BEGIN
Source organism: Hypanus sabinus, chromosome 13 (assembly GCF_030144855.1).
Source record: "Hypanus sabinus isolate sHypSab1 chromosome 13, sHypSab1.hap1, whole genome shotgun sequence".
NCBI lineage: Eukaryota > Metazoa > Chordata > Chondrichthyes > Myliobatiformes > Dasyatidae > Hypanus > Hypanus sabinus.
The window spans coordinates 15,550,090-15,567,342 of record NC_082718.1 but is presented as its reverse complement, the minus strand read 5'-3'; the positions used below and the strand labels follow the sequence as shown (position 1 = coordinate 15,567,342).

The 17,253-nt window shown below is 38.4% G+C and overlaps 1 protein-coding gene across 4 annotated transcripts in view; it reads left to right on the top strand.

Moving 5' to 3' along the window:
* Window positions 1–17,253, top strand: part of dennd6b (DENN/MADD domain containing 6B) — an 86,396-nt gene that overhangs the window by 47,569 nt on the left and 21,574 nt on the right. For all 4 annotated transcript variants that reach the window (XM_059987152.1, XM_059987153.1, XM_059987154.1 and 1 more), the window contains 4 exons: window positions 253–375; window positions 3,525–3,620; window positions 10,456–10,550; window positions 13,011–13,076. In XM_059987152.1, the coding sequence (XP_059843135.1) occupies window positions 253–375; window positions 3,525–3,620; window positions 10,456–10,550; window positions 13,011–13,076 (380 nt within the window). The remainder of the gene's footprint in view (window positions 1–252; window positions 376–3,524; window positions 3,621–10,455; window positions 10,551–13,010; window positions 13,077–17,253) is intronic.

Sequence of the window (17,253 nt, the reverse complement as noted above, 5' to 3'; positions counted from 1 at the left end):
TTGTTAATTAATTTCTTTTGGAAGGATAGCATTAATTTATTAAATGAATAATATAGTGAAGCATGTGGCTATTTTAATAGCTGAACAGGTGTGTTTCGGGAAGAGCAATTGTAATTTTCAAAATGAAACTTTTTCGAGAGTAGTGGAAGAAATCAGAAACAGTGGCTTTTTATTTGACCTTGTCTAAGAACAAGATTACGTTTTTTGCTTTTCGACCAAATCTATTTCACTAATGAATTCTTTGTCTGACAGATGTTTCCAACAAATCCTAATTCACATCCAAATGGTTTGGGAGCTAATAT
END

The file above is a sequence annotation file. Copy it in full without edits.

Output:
Source organism: Hypanus sabinus, chromosome 13 (assembly GCF_030144855.1).
Source record: "Hypanus sabinus isolate sHypSab1 chromosome 13, sHypSab1.hap1, whole genome shotgun sequence".
NCBI lineage: Eukaryota > Metazoa > Chordata > Chondrichthyes > Myliobatiformes > Dasyatidae > Hypanus > Hypanus sabinus.
The window spans coordinates 15,550,090-15,567,342 of record NC_082718.1 but is presented as its reverse complement, the minus strand read 5'-3'; the positions used below and the strand labels follow the sequence as shown (position 1 = coordinate 15,567,342).

The 17,253-nt window shown below is 38.4% G+C and overlaps 1 protein-coding gene across 4 annotated transcripts in view; it reads left to right on the top strand.

Moving 5' to 3' along the window:
* Window positions 1–17,253, top strand: part of dennd6b (DENN/MADD domain containing 6B) — an 86,396-nt gene that overhangs the window by 47,569 nt on the left and 21,574 nt on the right. For all 4 annotated transcript variants that reach the window (XM_059987152.1, XM_059987153.1, XM_059987154.1 and 1 more), the window contains 4 exons: window positions 253–375; window positions 3,525–3,620; window positions 10,456–10,550; window positions 13,011–13,076. In XM_059987152.1, the coding sequence (XP_059843135.1) occupies window positions 253–375; window positions 3,525–3,620; window positions 10,456–10,550; window positions 13,011–13,076 (380 nt within the window). The remainder of the gene's footprint in view (window positions 1–252; window positions 376–3,524; window positions 3,621–10,455; window positions 10,551–13,010; window positions 13,077–17,253) is intronic.

Sequence of the window (17,253 nt, the reverse complement as noted above, 5' to 3'; positions counted from 1 at the left end):
TTGTTAATTAATTTCTTTTGGAAGGATAGCATTAATTTATTAAATGAATAATATAGTGAAGCATGTGGCTATTTTAATAGCTGAACAGGTGTGTTTCGGGAAGAGCAATTGTAATTTTCAAAATGAAACTTTTTCGAGAGTAGTGGAAGAAATCAGAAACAGTGGCTTTTTATTTGACCTTGTCTAAGAACAAGATTACGTTTTTTGCTTTTCGACCAAATCTATTTCACTAATGAATTCTTTGTCTGACAGATGTTTCCAACAAATCCTAATTCACATCCAAATGGTTTGGGAGCTAATAT